Whales Have Elastic Nerves To Help Them Gulp: Study

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The giant Rorqual whales – which include fin, blue and humpback whales – are capable of ingesting an amount of water higher than the volume of their own body when they get ready to eat. And then they filter out meals of shrimp-like krill and small fish. Now researchers at the University of British Columbia have discovered how they do this as it requires enormous physical distortion.

An accidental discovery while studying ‘lung feeding’ of whales

According to a study published in the journal Current Biology, whales have elastic nerves that help them feed by engulfing huge amounts of water and food. Scientists led by Prof Wayne Vogl had traveled to Iceland to study the “lung feeding” of whales. In humans and other animals, it could cause significant damage to mouth and tongue nerves, which have a fixed length.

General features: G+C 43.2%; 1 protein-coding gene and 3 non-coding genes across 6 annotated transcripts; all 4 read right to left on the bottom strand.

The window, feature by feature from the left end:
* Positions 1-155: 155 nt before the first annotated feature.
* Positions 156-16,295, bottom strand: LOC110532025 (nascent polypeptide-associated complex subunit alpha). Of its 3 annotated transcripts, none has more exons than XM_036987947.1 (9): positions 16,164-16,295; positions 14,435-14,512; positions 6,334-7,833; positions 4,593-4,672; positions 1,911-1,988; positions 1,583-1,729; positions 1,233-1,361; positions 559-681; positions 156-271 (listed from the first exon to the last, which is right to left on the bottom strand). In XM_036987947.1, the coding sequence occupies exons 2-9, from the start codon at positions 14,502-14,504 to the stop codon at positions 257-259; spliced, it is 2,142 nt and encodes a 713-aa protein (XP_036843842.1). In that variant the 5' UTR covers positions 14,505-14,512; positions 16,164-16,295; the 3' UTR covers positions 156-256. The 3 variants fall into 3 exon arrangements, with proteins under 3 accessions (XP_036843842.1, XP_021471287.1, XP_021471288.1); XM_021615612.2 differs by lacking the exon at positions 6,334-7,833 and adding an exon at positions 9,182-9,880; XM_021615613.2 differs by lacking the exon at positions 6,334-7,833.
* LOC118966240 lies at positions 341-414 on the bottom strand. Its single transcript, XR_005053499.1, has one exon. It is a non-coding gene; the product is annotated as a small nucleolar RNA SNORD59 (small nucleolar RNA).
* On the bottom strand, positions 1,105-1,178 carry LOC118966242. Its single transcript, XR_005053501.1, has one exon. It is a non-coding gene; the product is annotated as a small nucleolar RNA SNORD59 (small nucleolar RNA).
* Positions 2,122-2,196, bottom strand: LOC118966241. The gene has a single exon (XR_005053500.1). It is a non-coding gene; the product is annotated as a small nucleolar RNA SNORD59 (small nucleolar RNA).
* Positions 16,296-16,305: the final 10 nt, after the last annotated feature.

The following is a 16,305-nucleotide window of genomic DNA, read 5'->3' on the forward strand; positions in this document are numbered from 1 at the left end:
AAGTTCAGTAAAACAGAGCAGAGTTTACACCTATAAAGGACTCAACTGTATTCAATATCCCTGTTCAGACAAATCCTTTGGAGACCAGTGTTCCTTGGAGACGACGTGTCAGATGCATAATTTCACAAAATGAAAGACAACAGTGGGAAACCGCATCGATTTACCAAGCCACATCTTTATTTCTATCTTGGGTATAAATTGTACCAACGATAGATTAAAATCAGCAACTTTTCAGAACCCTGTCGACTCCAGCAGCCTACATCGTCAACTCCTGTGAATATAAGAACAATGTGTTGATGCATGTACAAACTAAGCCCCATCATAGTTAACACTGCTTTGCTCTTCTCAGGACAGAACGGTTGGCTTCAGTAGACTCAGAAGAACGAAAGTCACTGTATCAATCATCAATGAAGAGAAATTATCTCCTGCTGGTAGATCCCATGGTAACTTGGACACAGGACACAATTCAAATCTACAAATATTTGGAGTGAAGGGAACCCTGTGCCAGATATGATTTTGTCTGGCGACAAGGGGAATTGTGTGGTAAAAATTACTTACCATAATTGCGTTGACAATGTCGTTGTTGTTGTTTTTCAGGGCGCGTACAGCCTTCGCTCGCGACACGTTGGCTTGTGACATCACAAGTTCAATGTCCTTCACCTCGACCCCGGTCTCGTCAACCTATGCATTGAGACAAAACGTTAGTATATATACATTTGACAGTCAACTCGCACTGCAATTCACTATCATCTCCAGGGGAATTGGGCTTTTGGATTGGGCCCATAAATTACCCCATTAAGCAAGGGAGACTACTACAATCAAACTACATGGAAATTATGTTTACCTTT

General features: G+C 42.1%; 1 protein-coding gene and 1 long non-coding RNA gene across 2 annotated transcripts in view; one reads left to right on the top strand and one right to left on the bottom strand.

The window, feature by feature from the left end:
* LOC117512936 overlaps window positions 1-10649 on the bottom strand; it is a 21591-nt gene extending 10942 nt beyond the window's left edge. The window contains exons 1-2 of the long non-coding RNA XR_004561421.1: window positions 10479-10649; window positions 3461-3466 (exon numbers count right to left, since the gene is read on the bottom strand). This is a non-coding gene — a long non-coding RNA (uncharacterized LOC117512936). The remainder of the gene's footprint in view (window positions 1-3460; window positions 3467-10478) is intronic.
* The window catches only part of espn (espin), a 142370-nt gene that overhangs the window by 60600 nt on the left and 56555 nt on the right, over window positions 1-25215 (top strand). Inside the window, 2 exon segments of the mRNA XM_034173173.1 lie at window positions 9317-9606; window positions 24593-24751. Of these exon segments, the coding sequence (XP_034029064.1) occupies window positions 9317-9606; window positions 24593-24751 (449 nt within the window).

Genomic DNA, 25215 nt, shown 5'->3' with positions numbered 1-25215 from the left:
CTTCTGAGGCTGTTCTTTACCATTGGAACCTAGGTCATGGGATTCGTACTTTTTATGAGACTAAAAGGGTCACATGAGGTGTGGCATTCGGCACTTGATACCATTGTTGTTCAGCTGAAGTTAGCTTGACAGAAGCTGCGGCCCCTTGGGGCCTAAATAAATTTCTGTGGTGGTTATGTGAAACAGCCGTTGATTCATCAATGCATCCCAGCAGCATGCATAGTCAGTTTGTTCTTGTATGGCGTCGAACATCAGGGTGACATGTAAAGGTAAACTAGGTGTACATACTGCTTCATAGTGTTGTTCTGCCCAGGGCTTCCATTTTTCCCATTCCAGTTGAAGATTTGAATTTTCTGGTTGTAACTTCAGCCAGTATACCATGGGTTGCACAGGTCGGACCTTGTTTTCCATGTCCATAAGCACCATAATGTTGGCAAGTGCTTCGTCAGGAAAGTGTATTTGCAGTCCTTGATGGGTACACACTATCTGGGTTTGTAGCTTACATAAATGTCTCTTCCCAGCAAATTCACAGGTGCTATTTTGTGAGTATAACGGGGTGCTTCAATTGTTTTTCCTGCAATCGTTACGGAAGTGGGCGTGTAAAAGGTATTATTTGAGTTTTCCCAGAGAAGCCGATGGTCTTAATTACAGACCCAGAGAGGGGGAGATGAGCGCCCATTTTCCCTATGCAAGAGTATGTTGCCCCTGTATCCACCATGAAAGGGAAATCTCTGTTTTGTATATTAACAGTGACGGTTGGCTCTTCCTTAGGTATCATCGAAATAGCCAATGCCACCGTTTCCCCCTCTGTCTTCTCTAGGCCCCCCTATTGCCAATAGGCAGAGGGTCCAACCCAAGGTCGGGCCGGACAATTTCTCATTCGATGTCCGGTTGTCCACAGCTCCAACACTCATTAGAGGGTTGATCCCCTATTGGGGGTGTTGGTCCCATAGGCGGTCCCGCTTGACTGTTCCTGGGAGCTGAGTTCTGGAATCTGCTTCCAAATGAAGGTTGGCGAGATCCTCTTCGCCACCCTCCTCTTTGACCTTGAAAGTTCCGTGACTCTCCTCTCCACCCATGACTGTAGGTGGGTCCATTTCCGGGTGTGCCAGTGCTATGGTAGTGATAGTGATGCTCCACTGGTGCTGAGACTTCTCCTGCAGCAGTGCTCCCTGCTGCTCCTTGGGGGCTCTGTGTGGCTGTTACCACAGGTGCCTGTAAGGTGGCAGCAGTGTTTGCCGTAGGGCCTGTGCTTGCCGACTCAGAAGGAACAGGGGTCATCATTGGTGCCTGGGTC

Researchers were looking at the muscle in the floor of a whale specimen’s mouth. That when Robert Shadwick, the co-author of the study, found long white cords that were about 3-feet long. They initially thought it was a blood vessel. It could stretch to twice its length and then spring back to its original size. When they cut it open, there was no hollow inside like a blood vessel. Inside the cord, there was a yellowish small core running through the middle.

How these nerves can manage to stretch like bungee cords?

Prof Vogl said this nerve was “very different” from any other nerve he had ever seen. Nerves are brain’s cables that carry messages to all parts of the body. In most animals, it could spell trouble if a nerve gets pulled. But jaw nerves in whales could manage to stretch “like bungee cords.” The microscopic study revealed that nerve fibers in Rorqual whales are wounded tightly into a centralized core.

They “unfold” as the nerve cord stretches. The outside layer is made up of stretchy, tough fibers of elatin protein. Its coating has collagen fibers that can stretch up to a certain point, and are strong enough to prevent the nerves from over-stretching. Evolutionary biologists believe that lung feeding has played a crucial role in allowing whales to grow to their enormous sizes.

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